You won't hear any argument here. Mark Twain is probably the greatest American author of all time (okay, third greatest, after Herman Melville and Nora Roberts). But I am pretty sure I can take Mark Twain in a fight. You know, if the alien race he returned to upon his "death" when he hitched a ride on Haley's Comet hasn't created some devastating combat technology or done away with violence all together. But let's see what happens if we put me up against Mark Twain in a Battle Royale.

Now, if you're unfamiliar with how these little throw-downs go on my blog, you can check out Jen vs. The Hoff and Daleks vs. The Borg. That should make the rules pretty clear.

Dust off your old timey mustache, Twain, it's show time.

Me vs. Mark Twain: The Battle For Endor



  • Name
    Me: Jennifer Armintrout Difficult to pronounce and google.
    Mark Twain: Mark Twain Pleasant, ethnically neutral, not at all scary and German.
    Advantage: Twain

  • Body of work
    Me: Four novels about vampires fucking, three faery books everyone hated.
    Mark Twain: You have to use the scroll bar on his wikipedia bibliography.
    Advantage: Twain

  • Racial slurs?
    Me: No, those don't really go over well.
    Mark Twain: His name was what Jim? Dude, not cool.
    Advantage: Armintrout

  • Hair Height


    Advantage: I got this, dude.

  • Presidential connections
    Me: Had my Obama lawn sign stolen twice; hold out hope of one day boning President Clinton.
    Mark Twain: William Howard Taft released a statement upon Twain's death.
    Advantage: Twain


Okay, so I didn't beat him. But he is an alien, and I do have bigger hair. Only time will tell, friends. Only time will tell.

Tuesday, August 17, 2010

The Phone Book: A Tale of Terror

I hate phone books. Once upon a time, they had a useful place in life. If you needed to know a phone number or look for a business, the phone book was your go-to guy. You probably had a few different phone books, all of varying usefulness. I lived out in the country, so we had our little local phone book that was about as thick as a people magazine, but if you wanted to go to a movie in town, you got out the Kalamazoo phone book, which was substantially larger.

Then, a strange thing happened. That thing was the internet. Now, if I want to go to the movies, I get on my computer and in less than a minute I can know what the times are at every movie theatre in Kalamazoo. But still, the phone books come.

I don't know when my friendship with and reliance upon the phone book soured. Probably when I realized I was getting four or five of them a year. And they were heavy. And also, I didn't use them.

At first, I diligently kept them. But I never used them, and more kept coming. And coming. And then, something strange happened.

When we moved into our new house, we got a phone book within days. It was hanging from our mailbox like a little "Welcome Home" present. So, I left it out there. "Maybe whoever left it will get the hint. They won't want to waste the phone book." It stayed out there, hanging from my mailbox like a rotting head on a pike during Tudor times. But instead of sending the message, "Please don't fuck the queen," it apparently sent the message, "Bring me more phone books." Because that's just what happened. In a few weeks, our rain-swollen phone book and dirty, torn bag had been replaced by a brand new phone book wrapped in shiny plastic. I still wouldn't allow it into the house. My neglect of the phone book and its subsequent replacement became a sick pattern. It was as though the phone book deliverer was saying, "Here, have a second and third and fourth chance to make things right."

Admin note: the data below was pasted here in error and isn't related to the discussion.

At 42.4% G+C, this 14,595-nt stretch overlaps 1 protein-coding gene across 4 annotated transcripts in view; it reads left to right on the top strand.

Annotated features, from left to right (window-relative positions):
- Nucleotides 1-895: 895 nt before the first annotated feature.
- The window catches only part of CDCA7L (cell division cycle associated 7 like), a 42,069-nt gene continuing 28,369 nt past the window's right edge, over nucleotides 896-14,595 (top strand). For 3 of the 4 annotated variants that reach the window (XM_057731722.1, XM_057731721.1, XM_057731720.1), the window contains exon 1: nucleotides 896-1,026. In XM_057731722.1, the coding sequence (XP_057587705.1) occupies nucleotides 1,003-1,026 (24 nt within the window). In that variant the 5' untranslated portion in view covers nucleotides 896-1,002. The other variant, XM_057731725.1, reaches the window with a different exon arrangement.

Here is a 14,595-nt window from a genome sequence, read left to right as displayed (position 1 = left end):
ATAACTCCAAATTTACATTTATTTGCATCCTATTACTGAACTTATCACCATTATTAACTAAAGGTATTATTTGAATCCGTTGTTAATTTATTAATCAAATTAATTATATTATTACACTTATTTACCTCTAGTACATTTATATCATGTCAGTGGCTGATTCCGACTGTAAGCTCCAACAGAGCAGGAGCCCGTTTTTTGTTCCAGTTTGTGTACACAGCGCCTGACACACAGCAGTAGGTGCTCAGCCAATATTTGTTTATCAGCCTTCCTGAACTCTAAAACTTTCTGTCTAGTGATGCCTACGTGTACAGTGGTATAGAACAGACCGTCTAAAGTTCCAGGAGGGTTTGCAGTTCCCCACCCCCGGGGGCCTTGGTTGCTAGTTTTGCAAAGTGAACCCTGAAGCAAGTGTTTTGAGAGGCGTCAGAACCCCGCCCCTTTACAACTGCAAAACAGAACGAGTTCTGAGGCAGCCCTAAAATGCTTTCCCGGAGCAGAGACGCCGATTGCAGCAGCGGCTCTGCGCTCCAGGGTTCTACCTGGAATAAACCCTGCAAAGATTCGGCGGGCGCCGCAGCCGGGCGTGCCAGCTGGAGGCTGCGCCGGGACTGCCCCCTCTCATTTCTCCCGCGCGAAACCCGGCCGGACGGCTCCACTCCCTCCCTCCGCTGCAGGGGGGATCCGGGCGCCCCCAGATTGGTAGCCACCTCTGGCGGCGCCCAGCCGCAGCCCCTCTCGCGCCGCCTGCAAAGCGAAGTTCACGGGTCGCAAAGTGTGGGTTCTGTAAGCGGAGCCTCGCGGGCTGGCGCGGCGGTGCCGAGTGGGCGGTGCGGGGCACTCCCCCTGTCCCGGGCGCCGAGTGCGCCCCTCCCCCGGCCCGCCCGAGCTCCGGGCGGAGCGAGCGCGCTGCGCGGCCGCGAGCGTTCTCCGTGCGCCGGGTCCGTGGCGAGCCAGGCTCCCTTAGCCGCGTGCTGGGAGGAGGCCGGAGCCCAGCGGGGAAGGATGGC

One day, I decided to take matters into my own hands. Taking a sharpie marker, I sat in the driveway and wrote a perfectly lovely note on the plastic bag holding the phone book. Something like, "Thank you, but I don't use the phone book." There may or may not have been expletives in it. The next day, the phone book was gone. It seemed like my troubles were over.

A few days later, someone knocked on the door. I figured she was a Jehovah's Witness, because we have a lot of those who come around. But she didn't look like my normal crew of spiritual visitors. And she wasn't holding a bible. She was holding a phone book. With a smile that reminded me quite a bit of Tom Cruise pretending to be normal and friendly on a talk show, she thrust the phone book at me. "I noticed that yours was ruined by the rain."

"Are you the phone book person?" I asked, my hands behind my back. "I don't want any trouble. I just don't want a phone book."

She bent down and placed the phone book in the center of my welcome mat. "I'll just leave this here for you."